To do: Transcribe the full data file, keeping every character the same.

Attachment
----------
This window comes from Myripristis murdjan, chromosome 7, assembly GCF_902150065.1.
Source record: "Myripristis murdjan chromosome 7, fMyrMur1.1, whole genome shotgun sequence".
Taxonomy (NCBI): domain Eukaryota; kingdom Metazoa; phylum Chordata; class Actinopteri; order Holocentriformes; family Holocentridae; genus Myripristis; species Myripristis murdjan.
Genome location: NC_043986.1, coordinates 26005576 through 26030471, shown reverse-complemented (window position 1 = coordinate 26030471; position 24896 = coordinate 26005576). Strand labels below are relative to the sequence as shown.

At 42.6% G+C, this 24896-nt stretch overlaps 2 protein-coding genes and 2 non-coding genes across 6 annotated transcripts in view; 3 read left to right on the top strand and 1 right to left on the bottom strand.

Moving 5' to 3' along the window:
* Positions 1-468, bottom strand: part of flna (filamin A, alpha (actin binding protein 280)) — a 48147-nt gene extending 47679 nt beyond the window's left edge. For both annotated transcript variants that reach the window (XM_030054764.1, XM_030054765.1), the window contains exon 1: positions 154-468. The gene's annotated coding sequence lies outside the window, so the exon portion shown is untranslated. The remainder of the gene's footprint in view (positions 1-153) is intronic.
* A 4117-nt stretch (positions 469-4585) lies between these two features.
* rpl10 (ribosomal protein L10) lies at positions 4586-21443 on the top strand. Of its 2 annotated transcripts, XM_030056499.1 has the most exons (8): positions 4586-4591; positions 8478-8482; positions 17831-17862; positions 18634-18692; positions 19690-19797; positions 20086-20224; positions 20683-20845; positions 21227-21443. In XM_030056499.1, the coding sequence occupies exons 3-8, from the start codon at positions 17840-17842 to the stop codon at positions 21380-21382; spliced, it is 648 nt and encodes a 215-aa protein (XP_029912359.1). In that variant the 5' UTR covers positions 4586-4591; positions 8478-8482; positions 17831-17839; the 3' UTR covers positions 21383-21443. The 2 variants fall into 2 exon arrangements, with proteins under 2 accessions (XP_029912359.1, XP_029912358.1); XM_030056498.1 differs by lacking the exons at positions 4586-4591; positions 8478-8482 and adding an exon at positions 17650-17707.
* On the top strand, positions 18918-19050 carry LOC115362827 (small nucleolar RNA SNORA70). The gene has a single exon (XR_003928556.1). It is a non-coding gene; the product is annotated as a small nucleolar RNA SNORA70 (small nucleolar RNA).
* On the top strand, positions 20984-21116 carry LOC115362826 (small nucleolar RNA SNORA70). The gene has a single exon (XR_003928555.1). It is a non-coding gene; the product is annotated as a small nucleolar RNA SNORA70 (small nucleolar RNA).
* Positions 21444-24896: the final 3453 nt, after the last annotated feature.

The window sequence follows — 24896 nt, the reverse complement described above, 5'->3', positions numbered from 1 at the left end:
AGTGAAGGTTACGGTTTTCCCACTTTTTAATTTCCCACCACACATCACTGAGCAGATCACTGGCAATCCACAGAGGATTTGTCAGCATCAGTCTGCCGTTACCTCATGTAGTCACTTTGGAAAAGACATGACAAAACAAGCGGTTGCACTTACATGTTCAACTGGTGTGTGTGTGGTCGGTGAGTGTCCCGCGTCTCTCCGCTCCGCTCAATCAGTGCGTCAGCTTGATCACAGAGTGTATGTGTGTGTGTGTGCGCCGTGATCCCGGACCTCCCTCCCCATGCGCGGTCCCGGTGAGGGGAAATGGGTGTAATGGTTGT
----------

This window comes from Myripristis murdjan, chromosome 7, assembly GCF_902150065.1.
Source record: "Myripristis murdjan chromosome 7, fMyrMur1.1, whole genome shotgun sequence".
Taxonomy (NCBI): domain Eukaryota; kingdom Metazoa; phylum Chordata; class Actinopteri; order Holocentriformes; family Holocentridae; genus Myripristis; species Myripristis murdjan.
Genome location: NC_043986.1, coordinates 26005576 through 26030471, shown reverse-complemented (window position 1 = coordinate 26030471; position 24896 = coordinate 26005576). Strand labels below are relative to the sequence as shown.

At 42.6% G+C, this 24896-nt stretch overlaps 2 protein-coding genes and 2 non-coding genes across 6 annotated transcripts in view; 3 read left to right on the top strand and 1 right to left on the bottom strand.

Moving 5' to 3' along the window:
* Positions 1-468, bottom strand: part of flna (filamin A, alpha (actin binding protein 280)) — a 48147-nt gene extending 47679 nt beyond the window's left edge. For both annotated transcript variants that reach the window (XM_030054764.1, XM_030054765.1), the window contains exon 1: positions 154-468. The gene's annotated coding sequence lies outside the window, so the exon portion shown is untranslated. The remainder of the gene's footprint in view (positions 1-153) is intronic.
* A 4117-nt stretch (positions 469-4585) lies between these two features.
* rpl10 (ribosomal protein L10) lies at positions 4586-21443 on the top strand. Of its 2 annotated transcripts, XM_030056499.1 has the most exons (8): positions 4586-4591; positions 8478-8482; positions 17831-17862; positions 18634-18692; positions 19690-19797; positions 20086-20224; positions 20683-20845; positions 21227-21443. In XM_030056499.1, the coding sequence occupies exons 3-8, from the start codon at positions 17840-17842 to the stop codon at positions 21380-21382; spliced, it is 648 nt and encodes a 215-aa protein (XP_029912359.1). In that variant the 5' UTR covers positions 4586-4591; positions 8478-8482; positions 17831-17839; the 3' UTR covers positions 21383-21443. The 2 variants fall into 2 exon arrangements, with proteins under 2 accessions (XP_029912359.1, XP_029912358.1); XM_030056498.1 differs by lacking the exons at positions 4586-4591; positions 8478-8482 and adding an exon at positions 17650-17707.
* On the top strand, positions 18918-19050 carry LOC115362827 (small nucleolar RNA SNORA70). The gene has a single exon (XR_003928556.1). It is a non-coding gene; the product is annotated as a small nucleolar RNA SNORA70 (small nucleolar RNA).
* On the top strand, positions 20984-21116 carry LOC115362826 (small nucleolar RNA SNORA70). The gene has a single exon (XR_003928555.1). It is a non-coding gene; the product is annotated as a small nucleolar RNA SNORA70 (small nucleolar RNA).
* Positions 21444-24896: the final 3453 nt, after the last annotated feature.

The window sequence follows — 24896 nt, the reverse complement described above, 5'->3', positions numbered from 1 at the left end:
AGTGAAGGTTACGGTTTTCCCACTTTTTAATTTCCCACCACACATCACTGAGCAGATCACTGGCAATCCACAGAGGATTTGTCAGCATCAGTCTGCCGTTACCTCATGTAGTCACTTTGGAAAAGACATGACAAAACAAGCGGTTGCACTTACATGTTCAACTGGTGTGTGTGTGGTCGGTGAGTGTCCCGCGTCTCTCCGCTCCGCTCAATCAGTGCGTCAGCTTGATCACAGAGTGTATGTGTGTGTGTGTGCGCCGTGATCCCGGACCTCCCTCCCCATGCGCGGTCCCGGTGAGGGGAAATGGGTGTAATGGTTGT